The concept of and potential for technological innovation is inherent in SAPRI as demonstrated by its specialised programmes in the application of robotics to physical oceanographic observations, experimental ice-based research in a cold laboratory, deep-ocean videography to study the sea floor, the application of digital twin technology to virtualise remote systems for distance research and training, as well as in the development of data products for research and decision-making.

The SAPRI proposal recognises that the unparalleled research potential of SAPRI will ignite the infusion of new and fascinating science into formal and informal science education with respect to schools, universities and the public.

Whither SAEON?

SAEON is rapidly adjusting to the demands and opportunities following from the new mandate to run large distributed environmental research infrastructures. The SMCRI and EFTEON have evolved from the Long-Term Ecological Research programmes of SAEON.

SAPRI includes some of SAEON’s existing offshore-marine programmes and will accommodate planned research by SMCRI on Marion Island. The rest of SAPRI covers new terrain for SAEON and, most importantly, fulfils the ambitions of SAEON’s strategic objective no 6, which is to integrate existing research infrastructure programmes to create an intercontinental, environmental, mega-research infrastructure.

The combination of the three infrastructures would integrate research sites and platforms from the Limpopo River in the north to the SANAE 1V Base in Antarctica in the south, 5 800 km apart, and will fully exploit South Africa’s geographical advantage. The envisaged intercontinental research infrastructure will span an environmental gradient from semi-arid landscapes on the African soil over three large oceans to the ice desert of Antarctica and thus incorporate a multitude of terrestrial and marine platforms.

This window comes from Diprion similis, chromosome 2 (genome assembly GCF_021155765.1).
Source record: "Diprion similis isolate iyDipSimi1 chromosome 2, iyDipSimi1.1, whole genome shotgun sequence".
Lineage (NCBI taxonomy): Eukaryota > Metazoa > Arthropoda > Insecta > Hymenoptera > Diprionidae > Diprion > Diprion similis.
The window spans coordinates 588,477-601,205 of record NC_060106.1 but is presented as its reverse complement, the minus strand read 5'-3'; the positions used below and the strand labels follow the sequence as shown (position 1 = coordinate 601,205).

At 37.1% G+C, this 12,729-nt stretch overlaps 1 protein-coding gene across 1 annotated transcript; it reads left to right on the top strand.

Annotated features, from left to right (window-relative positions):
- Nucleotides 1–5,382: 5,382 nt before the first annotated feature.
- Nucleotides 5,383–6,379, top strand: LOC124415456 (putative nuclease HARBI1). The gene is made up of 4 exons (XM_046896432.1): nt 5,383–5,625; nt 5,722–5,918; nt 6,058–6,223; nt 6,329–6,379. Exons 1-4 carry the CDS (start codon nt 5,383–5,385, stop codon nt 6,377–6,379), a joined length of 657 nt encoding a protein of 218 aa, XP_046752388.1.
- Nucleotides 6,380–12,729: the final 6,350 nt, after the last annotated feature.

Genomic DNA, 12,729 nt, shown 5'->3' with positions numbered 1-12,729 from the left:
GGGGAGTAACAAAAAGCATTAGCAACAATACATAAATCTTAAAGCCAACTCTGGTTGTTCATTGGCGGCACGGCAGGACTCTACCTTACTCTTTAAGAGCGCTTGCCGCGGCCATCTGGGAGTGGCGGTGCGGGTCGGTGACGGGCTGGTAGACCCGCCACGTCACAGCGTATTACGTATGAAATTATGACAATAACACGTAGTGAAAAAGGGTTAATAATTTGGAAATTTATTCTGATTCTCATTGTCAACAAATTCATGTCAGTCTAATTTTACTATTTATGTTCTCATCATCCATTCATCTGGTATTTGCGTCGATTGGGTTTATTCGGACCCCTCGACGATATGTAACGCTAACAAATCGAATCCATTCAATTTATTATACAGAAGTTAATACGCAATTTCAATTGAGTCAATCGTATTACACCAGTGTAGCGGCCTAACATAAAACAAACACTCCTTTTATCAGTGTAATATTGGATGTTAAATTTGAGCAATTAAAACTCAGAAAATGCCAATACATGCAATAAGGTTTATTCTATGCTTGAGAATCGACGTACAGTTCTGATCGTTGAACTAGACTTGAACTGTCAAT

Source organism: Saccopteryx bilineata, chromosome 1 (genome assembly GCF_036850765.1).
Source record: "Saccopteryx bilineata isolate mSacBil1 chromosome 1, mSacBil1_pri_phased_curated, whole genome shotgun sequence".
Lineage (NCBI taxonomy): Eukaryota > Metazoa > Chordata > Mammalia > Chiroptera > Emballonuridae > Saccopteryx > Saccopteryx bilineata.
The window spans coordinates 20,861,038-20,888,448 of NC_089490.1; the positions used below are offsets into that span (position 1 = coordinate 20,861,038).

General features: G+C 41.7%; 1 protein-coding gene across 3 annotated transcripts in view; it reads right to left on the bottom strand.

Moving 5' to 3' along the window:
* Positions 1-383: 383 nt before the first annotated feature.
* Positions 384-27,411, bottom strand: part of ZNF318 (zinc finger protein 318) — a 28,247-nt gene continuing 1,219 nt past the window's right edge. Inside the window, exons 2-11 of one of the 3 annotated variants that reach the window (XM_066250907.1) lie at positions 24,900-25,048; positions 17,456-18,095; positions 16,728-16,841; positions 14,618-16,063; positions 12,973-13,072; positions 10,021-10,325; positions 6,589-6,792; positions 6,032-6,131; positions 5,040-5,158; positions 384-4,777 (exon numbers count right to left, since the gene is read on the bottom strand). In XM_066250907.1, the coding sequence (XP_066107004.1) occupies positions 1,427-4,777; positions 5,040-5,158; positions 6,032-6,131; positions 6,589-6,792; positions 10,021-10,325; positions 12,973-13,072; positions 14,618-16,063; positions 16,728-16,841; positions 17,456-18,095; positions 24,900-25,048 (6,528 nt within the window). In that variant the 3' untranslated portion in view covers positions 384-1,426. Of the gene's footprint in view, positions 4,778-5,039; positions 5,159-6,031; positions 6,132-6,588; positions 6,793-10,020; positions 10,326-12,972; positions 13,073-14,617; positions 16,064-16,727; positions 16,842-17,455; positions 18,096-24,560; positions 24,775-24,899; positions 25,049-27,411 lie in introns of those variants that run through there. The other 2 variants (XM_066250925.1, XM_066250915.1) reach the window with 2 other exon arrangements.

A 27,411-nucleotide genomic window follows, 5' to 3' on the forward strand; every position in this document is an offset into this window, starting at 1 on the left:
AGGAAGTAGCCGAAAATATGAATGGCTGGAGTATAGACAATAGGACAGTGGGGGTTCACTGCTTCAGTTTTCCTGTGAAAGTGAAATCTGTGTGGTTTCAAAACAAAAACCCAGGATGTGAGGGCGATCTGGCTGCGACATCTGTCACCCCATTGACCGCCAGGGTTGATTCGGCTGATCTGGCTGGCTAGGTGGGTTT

This should be highly attractive to the international Earth system science community and international funders.

To succeed in establishing a sustainable SAPRI, SAEON will have to build on our current strengths like a sound procurement system, technical expertise, flexible management arrangements, a non-commercial ethos and a neutral but leading position in the scientific landscape. Years of interorganisational negotiations lie ahead and SAEON would need to demonstrate authentic and astute captaincy to steer around the inevitable ice bergs en route to the point of achieving another world-class environmental research platform for a sustainable society, in line with SAEON’s long-term vision statement.